A club president recently asked about common practices I observe at clubs that I would correct if I could. I told him about three typical behaviors I call the “myths of good club governance.”
The first: The board needs an “executive session” at the end of every board meeting, with the general manager excluded. Bad practice, a terrible idea and unsustainable in the long run if the club wants professional management.
Either board members believe they have a trusted partner in their general manager or they don’t. You can’t be half-pregnant on this issue. When you hold a portion of each board meeting without the general manager/COO, you signal to everyone in the club a need for a “secret discussion” without the key paid leader present. No good end can come of this.
Most capable general managers/COOs will begin to update their resumes if that happens at their clubs, with good reason. Why would they want to work with board members who do not trust them completely?
The private club is filled with “he said/she said” gossip. This feeds the rumor mill and gives fodder to the “barking dogs” in the club to undermine the general manager/COO. It is a bad practice. Get rid of it.
The second: Have multiple candidates for several open board positions. The days of “popularity contests” should be over in private clubs, and nominating committees should present the same number of recommended candidates as there are open seats on the board.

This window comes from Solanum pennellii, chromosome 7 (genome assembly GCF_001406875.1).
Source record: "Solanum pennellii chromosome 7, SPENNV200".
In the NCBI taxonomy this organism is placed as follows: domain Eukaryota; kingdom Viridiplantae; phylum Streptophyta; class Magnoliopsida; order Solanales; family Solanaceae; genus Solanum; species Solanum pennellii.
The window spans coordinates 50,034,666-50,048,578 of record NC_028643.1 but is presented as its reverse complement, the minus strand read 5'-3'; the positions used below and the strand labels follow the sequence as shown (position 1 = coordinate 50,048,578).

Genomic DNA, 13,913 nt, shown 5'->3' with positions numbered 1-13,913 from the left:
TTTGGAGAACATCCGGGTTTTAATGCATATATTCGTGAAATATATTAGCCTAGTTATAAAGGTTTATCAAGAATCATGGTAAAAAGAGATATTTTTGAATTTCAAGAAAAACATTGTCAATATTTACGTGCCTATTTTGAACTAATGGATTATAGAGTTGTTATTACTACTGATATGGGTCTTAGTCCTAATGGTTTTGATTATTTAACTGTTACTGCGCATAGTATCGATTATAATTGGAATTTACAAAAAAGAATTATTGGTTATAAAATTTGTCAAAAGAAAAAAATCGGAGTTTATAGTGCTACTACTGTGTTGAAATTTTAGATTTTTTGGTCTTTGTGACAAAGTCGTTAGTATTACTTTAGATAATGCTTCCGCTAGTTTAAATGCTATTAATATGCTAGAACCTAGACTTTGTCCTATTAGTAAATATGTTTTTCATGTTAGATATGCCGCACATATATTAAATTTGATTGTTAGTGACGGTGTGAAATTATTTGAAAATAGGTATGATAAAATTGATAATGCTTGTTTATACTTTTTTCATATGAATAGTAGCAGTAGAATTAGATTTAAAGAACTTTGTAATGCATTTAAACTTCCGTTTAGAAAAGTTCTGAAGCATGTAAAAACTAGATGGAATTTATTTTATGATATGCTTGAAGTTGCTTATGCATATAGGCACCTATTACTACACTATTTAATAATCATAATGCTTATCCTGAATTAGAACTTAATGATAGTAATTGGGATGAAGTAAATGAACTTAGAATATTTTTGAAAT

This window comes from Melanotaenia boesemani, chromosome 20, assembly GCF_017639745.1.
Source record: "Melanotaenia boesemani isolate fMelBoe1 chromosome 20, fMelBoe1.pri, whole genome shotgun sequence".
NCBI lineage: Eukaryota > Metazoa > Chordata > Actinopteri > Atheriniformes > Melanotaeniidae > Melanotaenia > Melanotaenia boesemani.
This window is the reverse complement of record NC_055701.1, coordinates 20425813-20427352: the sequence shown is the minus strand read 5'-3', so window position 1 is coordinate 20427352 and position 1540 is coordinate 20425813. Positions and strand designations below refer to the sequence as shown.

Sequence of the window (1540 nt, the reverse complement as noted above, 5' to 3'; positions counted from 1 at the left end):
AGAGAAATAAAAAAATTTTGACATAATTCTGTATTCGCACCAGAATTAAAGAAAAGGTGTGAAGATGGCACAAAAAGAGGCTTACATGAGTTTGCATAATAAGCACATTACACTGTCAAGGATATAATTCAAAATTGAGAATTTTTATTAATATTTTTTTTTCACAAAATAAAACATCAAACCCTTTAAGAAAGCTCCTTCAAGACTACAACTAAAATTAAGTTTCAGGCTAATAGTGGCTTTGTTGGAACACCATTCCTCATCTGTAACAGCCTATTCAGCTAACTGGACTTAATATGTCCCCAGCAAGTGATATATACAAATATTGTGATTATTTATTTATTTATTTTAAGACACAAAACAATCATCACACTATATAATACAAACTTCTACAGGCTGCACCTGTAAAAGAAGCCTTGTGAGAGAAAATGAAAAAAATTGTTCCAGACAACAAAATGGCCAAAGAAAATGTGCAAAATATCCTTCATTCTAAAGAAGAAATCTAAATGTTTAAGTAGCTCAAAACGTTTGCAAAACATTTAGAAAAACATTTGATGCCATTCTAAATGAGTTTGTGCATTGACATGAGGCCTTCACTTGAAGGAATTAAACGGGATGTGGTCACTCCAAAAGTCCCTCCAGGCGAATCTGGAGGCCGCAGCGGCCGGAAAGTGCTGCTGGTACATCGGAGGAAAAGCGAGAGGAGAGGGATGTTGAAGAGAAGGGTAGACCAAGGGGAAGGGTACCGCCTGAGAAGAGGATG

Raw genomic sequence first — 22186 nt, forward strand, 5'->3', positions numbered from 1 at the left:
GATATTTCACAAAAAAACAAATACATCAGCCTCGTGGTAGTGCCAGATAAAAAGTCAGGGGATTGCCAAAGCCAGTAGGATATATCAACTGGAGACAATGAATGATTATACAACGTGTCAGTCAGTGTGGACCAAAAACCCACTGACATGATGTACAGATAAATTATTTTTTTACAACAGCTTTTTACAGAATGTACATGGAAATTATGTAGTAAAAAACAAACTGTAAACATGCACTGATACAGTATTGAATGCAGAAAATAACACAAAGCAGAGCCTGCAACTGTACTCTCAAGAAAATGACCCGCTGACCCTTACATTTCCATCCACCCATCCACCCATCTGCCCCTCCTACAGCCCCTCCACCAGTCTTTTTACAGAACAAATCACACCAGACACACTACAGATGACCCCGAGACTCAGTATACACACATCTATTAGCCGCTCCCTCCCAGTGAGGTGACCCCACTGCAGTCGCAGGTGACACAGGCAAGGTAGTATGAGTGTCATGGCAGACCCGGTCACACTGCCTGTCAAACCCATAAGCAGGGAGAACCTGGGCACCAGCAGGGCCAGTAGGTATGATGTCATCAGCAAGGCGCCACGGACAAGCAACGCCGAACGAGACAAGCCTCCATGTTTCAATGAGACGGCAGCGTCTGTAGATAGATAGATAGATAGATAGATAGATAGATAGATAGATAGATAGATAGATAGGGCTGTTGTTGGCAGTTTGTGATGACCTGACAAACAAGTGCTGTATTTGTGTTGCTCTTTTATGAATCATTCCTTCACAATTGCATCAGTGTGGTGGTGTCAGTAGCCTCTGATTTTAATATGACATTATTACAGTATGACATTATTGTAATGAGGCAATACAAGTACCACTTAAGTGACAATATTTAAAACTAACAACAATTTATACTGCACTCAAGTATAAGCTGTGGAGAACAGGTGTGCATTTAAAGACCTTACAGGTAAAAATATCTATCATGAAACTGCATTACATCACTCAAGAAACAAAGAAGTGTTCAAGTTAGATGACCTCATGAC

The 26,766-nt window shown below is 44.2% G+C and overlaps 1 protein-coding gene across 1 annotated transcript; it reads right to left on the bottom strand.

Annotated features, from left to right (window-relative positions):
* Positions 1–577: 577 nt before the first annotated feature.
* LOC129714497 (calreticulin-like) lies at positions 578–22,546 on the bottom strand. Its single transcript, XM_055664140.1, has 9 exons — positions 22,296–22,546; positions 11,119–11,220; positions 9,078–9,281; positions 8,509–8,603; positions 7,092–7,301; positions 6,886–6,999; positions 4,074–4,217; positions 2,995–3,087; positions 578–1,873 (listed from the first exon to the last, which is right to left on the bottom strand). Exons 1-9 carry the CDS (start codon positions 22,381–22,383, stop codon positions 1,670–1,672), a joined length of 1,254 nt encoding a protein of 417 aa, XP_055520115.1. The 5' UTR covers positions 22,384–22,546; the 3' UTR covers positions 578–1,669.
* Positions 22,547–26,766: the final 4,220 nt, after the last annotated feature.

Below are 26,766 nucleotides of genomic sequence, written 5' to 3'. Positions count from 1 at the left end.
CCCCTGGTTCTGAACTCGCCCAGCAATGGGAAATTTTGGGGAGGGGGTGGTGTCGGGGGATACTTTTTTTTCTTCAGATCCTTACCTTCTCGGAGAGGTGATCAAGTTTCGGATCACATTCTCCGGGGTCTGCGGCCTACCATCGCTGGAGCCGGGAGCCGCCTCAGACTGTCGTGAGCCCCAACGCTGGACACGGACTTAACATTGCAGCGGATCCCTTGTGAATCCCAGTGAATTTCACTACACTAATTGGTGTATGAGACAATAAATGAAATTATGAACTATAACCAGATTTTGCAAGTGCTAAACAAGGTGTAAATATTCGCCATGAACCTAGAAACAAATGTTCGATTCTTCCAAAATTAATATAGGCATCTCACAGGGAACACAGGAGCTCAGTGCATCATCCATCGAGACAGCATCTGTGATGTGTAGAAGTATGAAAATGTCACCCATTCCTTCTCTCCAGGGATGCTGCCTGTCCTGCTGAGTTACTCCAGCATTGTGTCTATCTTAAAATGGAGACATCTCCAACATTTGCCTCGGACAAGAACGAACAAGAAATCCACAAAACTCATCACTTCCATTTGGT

Most successful private clubs with which we work have adapted the model almost every successful business uses to nominate board members. This practice allows clubs to benefit from the best talent rather than take a chance on electing “barking dogs” because they have campaigned effectively.
The third: Expecting club amenities to produce a profit for the club. I often quote Phil Newman from the RSM accounting firm, who once said, “Private club budgets need to be driven from the top down in the sense that there is a collected group of people with common interests who want to enjoy certain amenities and they decide what they are willing to pay to enjoy those amenities. Contrast that to a typical business where the budget is driven from the bottom up or totally reliant on selling a product or service to produce revenue.”
Private club boards often expect food and beverage or pro shop merchandise or swimming pool fees to “carry” the budget for the year and take pressure off the dues line. Flawed thinking. If those amenities can contribute to the bottom line, that’s a bonus. But don’t plan your business or operational budget based on those departments producing revenue that should come from the dues line.
The club wasn’t created to make money. It exists to provide certain amenities for like-minded people who understand that the financial basis for the club resides in the dues and fees charges, not in how much money the kitchen can make on a hamburger.
If I could only wave the “magic wand” and eliminate those three myths in the private club world, I think some clubs would focus on what is truly important. Board members, general managers/COOs and club members would do better if those three myths went away for good. This much I know for sure.
THE BOARDROOM MAGAZINE – September/October 2023
“This Much I Know for Sure” is a regular feature in BoardRoom magazine beginning Fall 2022. Dick will share some of his reflections based on his 50-plus years of working in the private club business.